Can Perez keep up the pressure on Verstappen? Six Miami GP talking points

2023 Miami Grand Prix

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For the first time in 2023, Formula 1 teams head into the second leg of back-to-back race weekends as the series swaps the historic, windy city of Baku for the tropical playground of Miami.

The second Miami Grand Prix, held around a temporary street circuit in the grounds of the Miami Dolphins NFL stadium is the first of three races in the United States this season. But after a lukewarm race back in 2022, will this weekend offer more action for the fans who turn up at the Miami International Autodrome for round five?

Can Perez keep up the pressure?

Sergio Perez put his difficult Australian Grand Prix weekend behind him in the best possible way in Baku last weekend. Not just by winning the Azerbaijan Grand Prix, but taking victory in the sprint race on Saturday along the way.

But unlike his four previous wins with the Red Bull team, which all came following come kind of misfortune befalling team mate Max Verstappen, Perez might well have genuinely been the stronger of the two last weekend. Even if the timing of the Safety Car worked far more in Perez’s favour than Verstappen’s, Perez had just drawn within DRS range of his team mate at the point Verstappen was called into the pits, meaning he could soon have been about to take the lead anyway.

In a season where, for now at least, the Red Bulls only have themselves to worry about when it comes to the fight for this year’s drivers’ title, Verstappen knows that he can afford to drop a handful of points to Perez on a single weekend. That, perhaps, was the reason why he was unusually comfortable with the idea of finishing second to his team mate at the Baku City Circuit – a track where Perez has always been at his best.

Last year in Miami, Verstappen was comfortably the quicker of the two. While Verstappen took the lead from the Ferraris early and went on to win, Perez was trouble by power unit problems and had to settle for a finish off the podium, behind Charles Leclerc and Carlos Sainz Jnr. If Verstappen has any kind of slip-up this weekend, it will fling the door open for Perez to take the championship lead.

Salute to Sargeant

So many articles have been published analysing Formula 1’s unprecedented boost in popularity in the United States that if each of them were printed out and laid end-to-end, they would probably stretch across the width of the Florida peninsula.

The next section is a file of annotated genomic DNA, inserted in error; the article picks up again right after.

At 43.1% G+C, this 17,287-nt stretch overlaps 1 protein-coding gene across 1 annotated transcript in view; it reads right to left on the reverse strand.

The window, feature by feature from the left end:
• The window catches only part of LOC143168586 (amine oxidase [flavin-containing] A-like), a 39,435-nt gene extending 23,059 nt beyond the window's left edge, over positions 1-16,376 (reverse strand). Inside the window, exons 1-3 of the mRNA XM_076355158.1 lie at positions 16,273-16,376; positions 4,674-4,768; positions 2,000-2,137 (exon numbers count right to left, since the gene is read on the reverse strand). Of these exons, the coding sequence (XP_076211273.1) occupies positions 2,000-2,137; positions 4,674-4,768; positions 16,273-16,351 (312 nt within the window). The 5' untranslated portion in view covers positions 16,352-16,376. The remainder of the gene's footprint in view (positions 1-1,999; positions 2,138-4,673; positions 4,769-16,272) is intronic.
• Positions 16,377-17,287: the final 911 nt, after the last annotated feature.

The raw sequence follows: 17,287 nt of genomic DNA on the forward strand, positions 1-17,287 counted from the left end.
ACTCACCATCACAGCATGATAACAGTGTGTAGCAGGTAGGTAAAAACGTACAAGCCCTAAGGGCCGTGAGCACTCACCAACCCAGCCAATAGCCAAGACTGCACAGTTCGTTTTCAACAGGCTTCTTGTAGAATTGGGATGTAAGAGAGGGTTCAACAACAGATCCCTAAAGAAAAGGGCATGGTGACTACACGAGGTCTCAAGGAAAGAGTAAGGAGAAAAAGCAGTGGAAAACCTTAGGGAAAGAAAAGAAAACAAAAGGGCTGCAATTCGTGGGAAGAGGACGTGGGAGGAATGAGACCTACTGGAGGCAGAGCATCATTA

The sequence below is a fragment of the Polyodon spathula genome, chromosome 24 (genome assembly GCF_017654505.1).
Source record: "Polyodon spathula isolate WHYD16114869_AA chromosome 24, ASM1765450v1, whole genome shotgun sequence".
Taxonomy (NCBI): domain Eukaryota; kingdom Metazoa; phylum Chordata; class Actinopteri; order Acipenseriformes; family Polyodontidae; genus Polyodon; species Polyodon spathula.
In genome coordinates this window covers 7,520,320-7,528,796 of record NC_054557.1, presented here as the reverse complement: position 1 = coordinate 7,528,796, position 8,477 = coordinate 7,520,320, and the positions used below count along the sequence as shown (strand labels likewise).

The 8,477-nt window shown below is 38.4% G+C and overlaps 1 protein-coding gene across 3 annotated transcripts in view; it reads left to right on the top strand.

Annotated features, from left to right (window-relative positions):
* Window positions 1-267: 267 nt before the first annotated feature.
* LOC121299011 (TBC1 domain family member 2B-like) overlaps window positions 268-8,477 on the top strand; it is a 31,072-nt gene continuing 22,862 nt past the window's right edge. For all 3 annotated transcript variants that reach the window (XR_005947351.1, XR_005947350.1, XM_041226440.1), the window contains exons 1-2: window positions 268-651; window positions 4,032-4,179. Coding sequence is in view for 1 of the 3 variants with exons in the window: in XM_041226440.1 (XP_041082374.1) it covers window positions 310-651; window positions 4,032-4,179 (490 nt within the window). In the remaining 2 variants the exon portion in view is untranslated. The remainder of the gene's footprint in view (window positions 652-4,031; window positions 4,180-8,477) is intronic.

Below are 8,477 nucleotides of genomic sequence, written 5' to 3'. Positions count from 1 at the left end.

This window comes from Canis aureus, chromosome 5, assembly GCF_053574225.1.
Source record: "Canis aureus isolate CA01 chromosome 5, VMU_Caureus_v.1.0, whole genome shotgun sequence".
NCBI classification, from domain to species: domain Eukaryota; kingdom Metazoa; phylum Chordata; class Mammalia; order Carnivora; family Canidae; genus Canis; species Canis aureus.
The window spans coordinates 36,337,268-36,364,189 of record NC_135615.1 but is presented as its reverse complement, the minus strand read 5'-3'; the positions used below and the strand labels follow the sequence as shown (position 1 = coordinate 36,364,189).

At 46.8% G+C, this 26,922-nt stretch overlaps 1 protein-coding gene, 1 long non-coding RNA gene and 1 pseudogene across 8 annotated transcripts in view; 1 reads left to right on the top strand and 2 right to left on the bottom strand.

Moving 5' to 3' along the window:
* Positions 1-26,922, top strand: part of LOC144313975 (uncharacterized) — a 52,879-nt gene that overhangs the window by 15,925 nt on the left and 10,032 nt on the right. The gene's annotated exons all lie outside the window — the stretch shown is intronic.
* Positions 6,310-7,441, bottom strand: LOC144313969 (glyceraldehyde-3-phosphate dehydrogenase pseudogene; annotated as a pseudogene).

Logan Sargeant, Williams, Baku City Circuit, 2023
Sargeant is flying the flag for the USA
But for decades, the prevailing wisdom has always been that for an American audience to truly buy into the sport, they needed a driver to carry the stars and stripes proudly on their racing suit and the hopes of the nation on their shoulders. After a handful of races for Alexander Rossi in 2015 – including that year’s United States Grand Prix in Austin, the thousands of F1 fans who will flock to Miami Gardens this weekend will have one of their own to cheer on.

Williams driver Logan Sargeant, a Florida native who raced go-karts not far from the site of this weekends’ race, has always set his sights on racing in Formula 1. After heading to Europe to follow that dream and progressing from Formula 3 to F2, he is already shown potential across his first four grand prix weekends, yet remains one of only two drivers yet to score a point this season along with fellow rookie Nyck de Vries.

It will be difficult for Sargeant to break through and score that first career point this weekend – especially when four teams have an exclusive hold over the top eight positions. But Williams team mate Alexander Albon managed to score points at Miami last season in a car that was not as competitive as this year’s Williams. And this is another venue where the FW45’s strong straight-line speed should prove a benefit, so Sargeant may have a chance yet.

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A fresh surface

Last year’s inaugural Miami Grand Prix earned praise from teams and drivers, but one area where there was clear room for improvement was the poor level of grip offered by the asphalt around the Hard Rock Stadium. Fernando Alonso described the track surface as “not F1-standard”, while the poor grip available off-line discouraged drivers from being aggressive about overtaking.